3.1. Sequences and Their Limits Definition (3.1.1). A sequence of real numbers (or a sequence in R) is a function from N into R.

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1 CHAPTER 3 Sequences and Series 3.. Sequences and Their Limits Definition (3..). A sequence of real numbers (or a sequence in R) is a function from N into R. Notation. () The values of X : N! R are denoted as X(n) or x n, where X is the sequence. () (x n : n N) or simply (x n ) may denote a sequence this is not the same as {x n : n N}. (3) (x, x,..., x n,... ). Example. () (3n) = (3n : n N) = (3, 6, 9,..., 3n,... ). () () = ( : n N) = (,,,...,,... ). (3) ( ) n = ( ) n : n N = (4) + (, 4, 8,..., ( ) n,.... )n = + ( )n : n N = (0,, 0,,..., 0,,... ). 34

2 (5) n + ( )n = n + ( )n : n N =,,,,, 3,, 4,...,, n, SEQUENCES AND THEIR LIMITS 35 Sequences may also be defined inductively or recursively. Example. () x = 5, x n+ = x n 3 (n ) gives (5, 7,, 9, 35,... ). () Fibonacci sequence: x = x =, x n+ = x n + x n (n ) gives (,,, 3, 5, 8, 3,... ). Definition (3..3). A sequence X = (x n ) in R is said to converge to x R, or have limit x, if 8 > 0 9 K( ) N 3 8 n K( ), x n x <. We write this as lim X = x, lim(x n ) = x, lim n! x n = x, or x n! x as n!. A sequence that converges is called convergent, one that does not divergent. Example. lim = 0. n Proof. Let > 0 be given. By the Archimedean property, 9 K( ) N 3 <. Then, K( ) for n K( ), n apple, and so K( ) 0 = n n apple K( ) <. Thus lim = 0 by definition. n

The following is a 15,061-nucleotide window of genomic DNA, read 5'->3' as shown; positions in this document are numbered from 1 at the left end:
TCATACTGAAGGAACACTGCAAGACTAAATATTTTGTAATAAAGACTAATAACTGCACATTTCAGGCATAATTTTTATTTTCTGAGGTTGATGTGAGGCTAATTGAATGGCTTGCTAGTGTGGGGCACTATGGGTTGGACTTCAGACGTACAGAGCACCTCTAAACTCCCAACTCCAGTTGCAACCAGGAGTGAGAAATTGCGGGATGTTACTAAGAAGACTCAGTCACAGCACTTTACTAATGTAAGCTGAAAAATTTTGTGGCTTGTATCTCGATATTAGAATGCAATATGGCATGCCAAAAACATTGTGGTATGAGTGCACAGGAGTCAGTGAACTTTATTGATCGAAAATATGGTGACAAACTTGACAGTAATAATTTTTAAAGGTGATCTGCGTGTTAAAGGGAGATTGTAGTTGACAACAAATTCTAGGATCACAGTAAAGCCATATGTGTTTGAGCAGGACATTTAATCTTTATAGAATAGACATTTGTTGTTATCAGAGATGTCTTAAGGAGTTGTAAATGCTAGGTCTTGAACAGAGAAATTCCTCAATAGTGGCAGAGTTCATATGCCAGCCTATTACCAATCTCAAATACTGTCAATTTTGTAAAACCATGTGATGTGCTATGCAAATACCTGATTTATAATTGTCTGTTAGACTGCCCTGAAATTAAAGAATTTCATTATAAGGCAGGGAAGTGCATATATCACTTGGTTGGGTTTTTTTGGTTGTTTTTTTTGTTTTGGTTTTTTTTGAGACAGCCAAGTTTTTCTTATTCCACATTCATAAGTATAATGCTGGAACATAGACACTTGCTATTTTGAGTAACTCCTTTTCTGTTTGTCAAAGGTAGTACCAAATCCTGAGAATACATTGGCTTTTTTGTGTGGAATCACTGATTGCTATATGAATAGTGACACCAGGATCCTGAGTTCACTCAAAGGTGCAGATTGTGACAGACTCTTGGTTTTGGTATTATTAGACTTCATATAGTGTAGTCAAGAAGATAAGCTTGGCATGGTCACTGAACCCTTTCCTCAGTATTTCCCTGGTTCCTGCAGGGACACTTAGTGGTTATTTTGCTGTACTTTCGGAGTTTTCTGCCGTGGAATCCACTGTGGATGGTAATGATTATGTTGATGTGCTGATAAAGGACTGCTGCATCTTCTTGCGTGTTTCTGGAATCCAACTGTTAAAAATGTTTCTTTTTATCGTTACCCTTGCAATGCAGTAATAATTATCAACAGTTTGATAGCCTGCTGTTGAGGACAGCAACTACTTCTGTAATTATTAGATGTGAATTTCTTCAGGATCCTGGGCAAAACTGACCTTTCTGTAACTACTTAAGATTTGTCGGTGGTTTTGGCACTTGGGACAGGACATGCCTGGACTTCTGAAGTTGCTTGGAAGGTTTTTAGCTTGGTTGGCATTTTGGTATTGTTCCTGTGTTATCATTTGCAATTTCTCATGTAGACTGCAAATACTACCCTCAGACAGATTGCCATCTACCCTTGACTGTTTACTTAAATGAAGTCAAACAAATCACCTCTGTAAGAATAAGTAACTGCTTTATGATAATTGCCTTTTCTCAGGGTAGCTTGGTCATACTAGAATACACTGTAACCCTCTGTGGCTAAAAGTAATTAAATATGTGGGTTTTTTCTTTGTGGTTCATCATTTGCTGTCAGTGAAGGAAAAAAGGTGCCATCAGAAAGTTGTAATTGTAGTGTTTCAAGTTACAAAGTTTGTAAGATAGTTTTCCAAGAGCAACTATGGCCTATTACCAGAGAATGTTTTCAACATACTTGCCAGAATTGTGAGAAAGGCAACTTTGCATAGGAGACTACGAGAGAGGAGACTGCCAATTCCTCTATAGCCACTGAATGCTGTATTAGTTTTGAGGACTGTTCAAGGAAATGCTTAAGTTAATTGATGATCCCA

3 36 3. SEQUENCES AND SERIES Calculator Visualisation lim n! n = lim = 0 if 8 > 0, x! x with ymin = 0 and ymax = 0 +, you can find K( ) N 3 xmin = K( ) and xmax = E99, if the graph only enters the screen from the left and exits from the right. Theorem (3..4 Uniqueness of Limits). A sequence in R can have at most one limit. Proof. [The technique.] Suppose lim(x n ) = x 0 and lim(x n ) = x 00. By Theorem..9, it su ces to show that x 0 x 00 < 8 > 0, for then x 0 x 00 = 0 =) x 0 = x 00. Let > 0 be given. Since lim(x n ) = x 0, 9 K 0 N 3 8 n K 0, x n x 0 <. Since lim(x n ) = x 00, 9 K 00 N 3 8 n K 00, x n x 00 <. Let K = max{k 0, K 00 }. Then n K =) n K 0 and n K 00 =) x 0 x 00 = x 0 x n + x {z n x 00 } smuggling apple x 0 x n + x n x 00 < + =.

4 3.. SEQUENCES AND THEIR LIMITS 37 Theorem (3..5). Let X = (x n ) be a sequence in R, and let x R. The following are equivalent: (a) X converges to x. (b) 8 > 0, 9 K N 3 8 n K, x n x <. (c) 8 > 0, 9 K N 3 8 n K, x < x n < x +. (d) 8 -nbhd. V (x) of x, 9 K N 3 8 n Proof. (a) () (b) by definition. (b) () (c) () (d) since K, x n V (x). x n x < () < x n x < () x < x n < x + () x n V (x). Technique Given > 0. Produce or verify the existence of an integer K( ) so that n K( ) =) x n x <. Sometimes x n x < can be converted, with reversible steps, to an inequality of the form n > f( ). Take K( ) as the first integer greater than f( ) (by the Archimedean Property), K( ) = [f( )] +, for example. Then Example. n K( ) =) n > f( ) =) x n x <. () lim(c) = c, c R, i,e., x n = c 8n N. Proof. Given > 0. [To show 9 K( ) N 3 8 n K( ), c c <.] c c = 0 < 8 n N. Pick K( ) =. Then n K( ) =) c c <.